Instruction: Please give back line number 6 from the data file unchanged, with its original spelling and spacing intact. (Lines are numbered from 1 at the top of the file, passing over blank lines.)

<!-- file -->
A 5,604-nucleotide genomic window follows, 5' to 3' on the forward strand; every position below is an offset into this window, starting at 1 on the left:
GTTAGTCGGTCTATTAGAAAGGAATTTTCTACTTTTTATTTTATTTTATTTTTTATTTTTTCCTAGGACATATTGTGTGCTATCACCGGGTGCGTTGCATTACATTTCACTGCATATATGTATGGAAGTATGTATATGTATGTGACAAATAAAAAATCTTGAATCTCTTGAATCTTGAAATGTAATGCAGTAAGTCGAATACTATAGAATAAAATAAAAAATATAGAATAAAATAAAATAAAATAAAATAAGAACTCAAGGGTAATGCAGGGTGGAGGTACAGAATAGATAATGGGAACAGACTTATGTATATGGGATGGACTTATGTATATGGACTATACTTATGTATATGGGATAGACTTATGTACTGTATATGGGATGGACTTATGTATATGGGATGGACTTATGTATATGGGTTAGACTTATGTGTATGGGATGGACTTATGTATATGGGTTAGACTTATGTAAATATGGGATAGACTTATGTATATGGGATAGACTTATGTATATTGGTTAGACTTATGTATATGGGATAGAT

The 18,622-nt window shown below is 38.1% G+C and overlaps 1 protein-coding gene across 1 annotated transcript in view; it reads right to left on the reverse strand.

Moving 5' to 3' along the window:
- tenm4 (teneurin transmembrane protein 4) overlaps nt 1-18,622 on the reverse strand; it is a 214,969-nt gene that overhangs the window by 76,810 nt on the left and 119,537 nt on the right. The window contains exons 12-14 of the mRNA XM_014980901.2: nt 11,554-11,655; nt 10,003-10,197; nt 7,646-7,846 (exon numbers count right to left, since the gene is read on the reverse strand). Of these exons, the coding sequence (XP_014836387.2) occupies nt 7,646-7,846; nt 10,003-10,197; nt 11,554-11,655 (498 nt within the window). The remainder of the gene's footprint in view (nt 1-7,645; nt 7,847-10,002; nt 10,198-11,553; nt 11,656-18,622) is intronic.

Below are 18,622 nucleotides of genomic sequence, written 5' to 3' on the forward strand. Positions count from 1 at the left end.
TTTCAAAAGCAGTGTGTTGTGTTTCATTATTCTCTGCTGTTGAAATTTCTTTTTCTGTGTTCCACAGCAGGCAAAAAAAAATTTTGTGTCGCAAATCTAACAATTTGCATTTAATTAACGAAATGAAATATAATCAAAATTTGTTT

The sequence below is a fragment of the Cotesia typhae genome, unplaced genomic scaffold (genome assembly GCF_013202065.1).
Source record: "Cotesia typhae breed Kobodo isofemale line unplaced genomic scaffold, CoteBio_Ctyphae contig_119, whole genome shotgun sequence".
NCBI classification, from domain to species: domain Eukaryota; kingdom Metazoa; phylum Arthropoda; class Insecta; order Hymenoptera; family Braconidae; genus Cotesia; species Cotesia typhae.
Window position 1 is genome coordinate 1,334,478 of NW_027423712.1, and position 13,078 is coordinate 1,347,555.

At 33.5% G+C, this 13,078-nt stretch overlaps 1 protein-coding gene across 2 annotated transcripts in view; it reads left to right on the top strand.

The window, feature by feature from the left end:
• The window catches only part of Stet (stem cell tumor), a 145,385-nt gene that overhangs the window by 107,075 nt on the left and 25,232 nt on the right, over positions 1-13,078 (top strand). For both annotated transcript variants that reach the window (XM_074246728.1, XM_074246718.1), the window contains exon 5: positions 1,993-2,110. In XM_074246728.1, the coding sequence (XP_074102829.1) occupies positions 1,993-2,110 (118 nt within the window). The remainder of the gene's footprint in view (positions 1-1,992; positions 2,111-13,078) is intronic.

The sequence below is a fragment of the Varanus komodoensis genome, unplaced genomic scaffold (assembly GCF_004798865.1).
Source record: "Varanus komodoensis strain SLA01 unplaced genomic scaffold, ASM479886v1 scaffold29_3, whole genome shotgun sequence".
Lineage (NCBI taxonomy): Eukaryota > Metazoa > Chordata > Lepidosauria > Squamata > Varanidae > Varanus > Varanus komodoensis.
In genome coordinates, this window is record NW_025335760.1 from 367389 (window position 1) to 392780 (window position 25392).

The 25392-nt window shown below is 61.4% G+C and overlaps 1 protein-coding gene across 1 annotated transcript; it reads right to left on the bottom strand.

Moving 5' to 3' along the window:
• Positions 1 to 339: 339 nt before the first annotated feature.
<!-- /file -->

Below are 18,622 nucleotides of genomic sequence, written 5' to 3' on the forward strand. Positions count from 1 at the left end.